Israel is developing “a national cyber defensive envelope” – a multi-layered cyber defence strategy leveraging automated computerised systems and highly-trained personnel that provide intelligence, early warning, passive and active defence, and offensive capabilities across civil-military networks.
ISRAEL’S SECURITY establishment is currently debating the political and military assessments and lessons of the war in the Gaza Strip in July-August 2014, known as ‘Operation Protective Edge’. There is a consensus on the widening spectrum and increasing sophistication of cyber threats. During the conflict, Israel faced large-scale cyber-attacks on its civilian communications infrastructure, including denial of service (DDoS) and Domain Network System (DNS) attacks from both state and non-state actors, traced to Qatar and Iran – Hamas’ main benefactors.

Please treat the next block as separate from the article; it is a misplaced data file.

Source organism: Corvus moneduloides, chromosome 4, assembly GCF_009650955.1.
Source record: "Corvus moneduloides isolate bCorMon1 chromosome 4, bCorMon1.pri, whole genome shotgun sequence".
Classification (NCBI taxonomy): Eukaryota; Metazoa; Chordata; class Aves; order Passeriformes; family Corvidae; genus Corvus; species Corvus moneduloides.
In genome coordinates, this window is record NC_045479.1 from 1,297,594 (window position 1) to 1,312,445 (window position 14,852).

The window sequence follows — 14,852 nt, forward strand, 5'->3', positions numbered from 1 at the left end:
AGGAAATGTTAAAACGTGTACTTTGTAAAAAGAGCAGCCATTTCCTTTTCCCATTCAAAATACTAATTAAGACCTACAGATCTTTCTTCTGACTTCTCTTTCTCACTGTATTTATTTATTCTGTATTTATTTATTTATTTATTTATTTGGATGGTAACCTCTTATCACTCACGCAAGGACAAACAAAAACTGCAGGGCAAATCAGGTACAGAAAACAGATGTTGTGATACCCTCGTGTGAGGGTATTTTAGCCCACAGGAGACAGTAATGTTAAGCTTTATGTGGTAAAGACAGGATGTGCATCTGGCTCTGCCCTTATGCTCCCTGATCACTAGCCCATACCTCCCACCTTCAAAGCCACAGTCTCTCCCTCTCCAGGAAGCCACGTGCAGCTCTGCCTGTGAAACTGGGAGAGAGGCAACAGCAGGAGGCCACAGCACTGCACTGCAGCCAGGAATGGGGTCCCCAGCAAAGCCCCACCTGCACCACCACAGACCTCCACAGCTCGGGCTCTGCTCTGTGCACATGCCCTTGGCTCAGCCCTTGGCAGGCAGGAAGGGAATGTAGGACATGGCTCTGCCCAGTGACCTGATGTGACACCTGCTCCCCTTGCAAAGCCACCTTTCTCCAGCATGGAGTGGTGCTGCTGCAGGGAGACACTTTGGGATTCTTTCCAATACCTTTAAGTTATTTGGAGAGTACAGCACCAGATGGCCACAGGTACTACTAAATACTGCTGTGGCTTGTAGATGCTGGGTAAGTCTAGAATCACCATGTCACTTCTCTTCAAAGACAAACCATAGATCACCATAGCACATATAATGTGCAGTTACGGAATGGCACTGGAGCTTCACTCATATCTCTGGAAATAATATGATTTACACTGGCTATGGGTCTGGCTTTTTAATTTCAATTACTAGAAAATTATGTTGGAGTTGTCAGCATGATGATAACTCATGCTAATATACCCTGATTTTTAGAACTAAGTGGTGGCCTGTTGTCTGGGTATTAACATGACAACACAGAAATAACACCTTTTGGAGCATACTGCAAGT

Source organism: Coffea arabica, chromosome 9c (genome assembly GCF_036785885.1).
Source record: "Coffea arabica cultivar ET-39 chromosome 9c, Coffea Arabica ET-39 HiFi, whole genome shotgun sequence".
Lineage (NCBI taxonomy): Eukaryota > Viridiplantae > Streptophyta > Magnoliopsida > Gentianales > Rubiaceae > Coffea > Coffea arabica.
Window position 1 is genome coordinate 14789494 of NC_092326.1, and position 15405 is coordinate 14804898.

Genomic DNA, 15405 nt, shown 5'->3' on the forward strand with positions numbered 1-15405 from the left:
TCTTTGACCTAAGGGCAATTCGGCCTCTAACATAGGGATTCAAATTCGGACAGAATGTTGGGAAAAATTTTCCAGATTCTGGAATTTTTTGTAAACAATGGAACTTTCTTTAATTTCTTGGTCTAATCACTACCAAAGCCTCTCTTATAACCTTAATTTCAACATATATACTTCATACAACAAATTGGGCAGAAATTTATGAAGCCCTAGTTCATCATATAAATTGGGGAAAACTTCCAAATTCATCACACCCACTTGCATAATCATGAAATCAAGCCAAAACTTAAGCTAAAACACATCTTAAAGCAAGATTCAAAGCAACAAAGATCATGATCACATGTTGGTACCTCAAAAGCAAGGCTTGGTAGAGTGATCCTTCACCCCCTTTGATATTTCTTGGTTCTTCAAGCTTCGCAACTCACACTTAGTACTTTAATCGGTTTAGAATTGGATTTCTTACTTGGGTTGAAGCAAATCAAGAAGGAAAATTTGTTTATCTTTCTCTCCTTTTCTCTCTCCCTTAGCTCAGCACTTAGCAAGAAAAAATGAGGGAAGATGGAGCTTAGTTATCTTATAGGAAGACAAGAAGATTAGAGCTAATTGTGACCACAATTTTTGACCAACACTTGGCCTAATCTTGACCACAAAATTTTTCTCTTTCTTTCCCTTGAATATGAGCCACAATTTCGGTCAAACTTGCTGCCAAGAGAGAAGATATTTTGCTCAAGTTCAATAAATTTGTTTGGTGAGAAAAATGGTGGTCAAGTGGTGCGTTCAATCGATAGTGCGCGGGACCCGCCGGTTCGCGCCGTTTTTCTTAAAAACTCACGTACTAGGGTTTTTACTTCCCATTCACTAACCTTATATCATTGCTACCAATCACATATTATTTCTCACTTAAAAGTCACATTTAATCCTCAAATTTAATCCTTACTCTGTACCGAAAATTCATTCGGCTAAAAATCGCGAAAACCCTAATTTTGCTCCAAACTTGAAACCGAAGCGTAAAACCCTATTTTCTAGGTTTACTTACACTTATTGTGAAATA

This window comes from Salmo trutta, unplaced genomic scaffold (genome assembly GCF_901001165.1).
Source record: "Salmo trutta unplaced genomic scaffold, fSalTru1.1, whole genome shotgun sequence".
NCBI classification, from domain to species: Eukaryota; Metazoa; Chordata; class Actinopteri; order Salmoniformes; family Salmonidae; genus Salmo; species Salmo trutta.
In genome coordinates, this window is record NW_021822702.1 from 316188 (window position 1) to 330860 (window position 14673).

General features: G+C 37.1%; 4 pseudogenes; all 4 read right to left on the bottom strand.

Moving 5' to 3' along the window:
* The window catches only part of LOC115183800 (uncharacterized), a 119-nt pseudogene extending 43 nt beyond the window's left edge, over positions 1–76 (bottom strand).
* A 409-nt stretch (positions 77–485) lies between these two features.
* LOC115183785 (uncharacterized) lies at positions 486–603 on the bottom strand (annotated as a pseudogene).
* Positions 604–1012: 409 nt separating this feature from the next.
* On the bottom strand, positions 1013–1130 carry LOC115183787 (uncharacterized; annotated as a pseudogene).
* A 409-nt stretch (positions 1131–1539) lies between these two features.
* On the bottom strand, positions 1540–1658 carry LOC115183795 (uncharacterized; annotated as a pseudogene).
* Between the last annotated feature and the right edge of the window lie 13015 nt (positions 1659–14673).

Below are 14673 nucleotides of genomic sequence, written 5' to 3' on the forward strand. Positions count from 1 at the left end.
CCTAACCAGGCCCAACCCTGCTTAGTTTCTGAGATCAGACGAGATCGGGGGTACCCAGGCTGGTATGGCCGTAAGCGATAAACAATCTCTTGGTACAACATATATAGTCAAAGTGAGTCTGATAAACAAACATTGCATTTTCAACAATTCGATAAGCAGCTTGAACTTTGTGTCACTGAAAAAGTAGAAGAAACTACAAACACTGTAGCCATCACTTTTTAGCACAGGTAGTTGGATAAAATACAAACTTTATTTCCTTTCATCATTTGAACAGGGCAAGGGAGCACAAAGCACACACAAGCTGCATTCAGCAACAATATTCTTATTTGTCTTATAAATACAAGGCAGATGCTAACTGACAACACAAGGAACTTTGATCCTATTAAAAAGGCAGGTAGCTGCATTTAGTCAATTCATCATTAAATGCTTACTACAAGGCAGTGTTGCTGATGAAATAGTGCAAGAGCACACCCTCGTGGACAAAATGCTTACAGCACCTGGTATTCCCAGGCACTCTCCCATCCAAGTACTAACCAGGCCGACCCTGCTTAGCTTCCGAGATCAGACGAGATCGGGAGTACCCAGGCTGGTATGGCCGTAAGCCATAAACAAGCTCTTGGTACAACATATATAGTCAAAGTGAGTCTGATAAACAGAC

Cyber attackers also targeted the Israel Defence Forces (IDF) – its websites and communications networks. The Israeli Security Agency (Shin Bet) announced that these attacks against government and military networks had been contained, while in the civilian sector the attacker’s intent to cause maximum disruption was not achieved. Still, cyberattacks – as projected by Prime Minister Benjamin Netanyahu – are viewed as “one of the four main threats to Israel.”
Israel’s Evolving Cyber Defence Strategy
While Israel has not published official cyber defence strategy, an analysis of Israeli cyber debates and leading open forums such as the Annual Cyber Security International Conference organized by the Yuval Ne’eman Workshop for Science, Technology and Security at Tel Aviv University, yielded four underlying drivers: (1) leadership support for a national cyber defence vision; (2) continuous upgrading of IDF’s cyber defence capabilities such as in the Unit 8200; (3) Israel’s cutting-edge R&D programs for boosting civilian and dual-use cyber capabilities; and (4) the development of a unique comprehensive national “cyber eco-system.”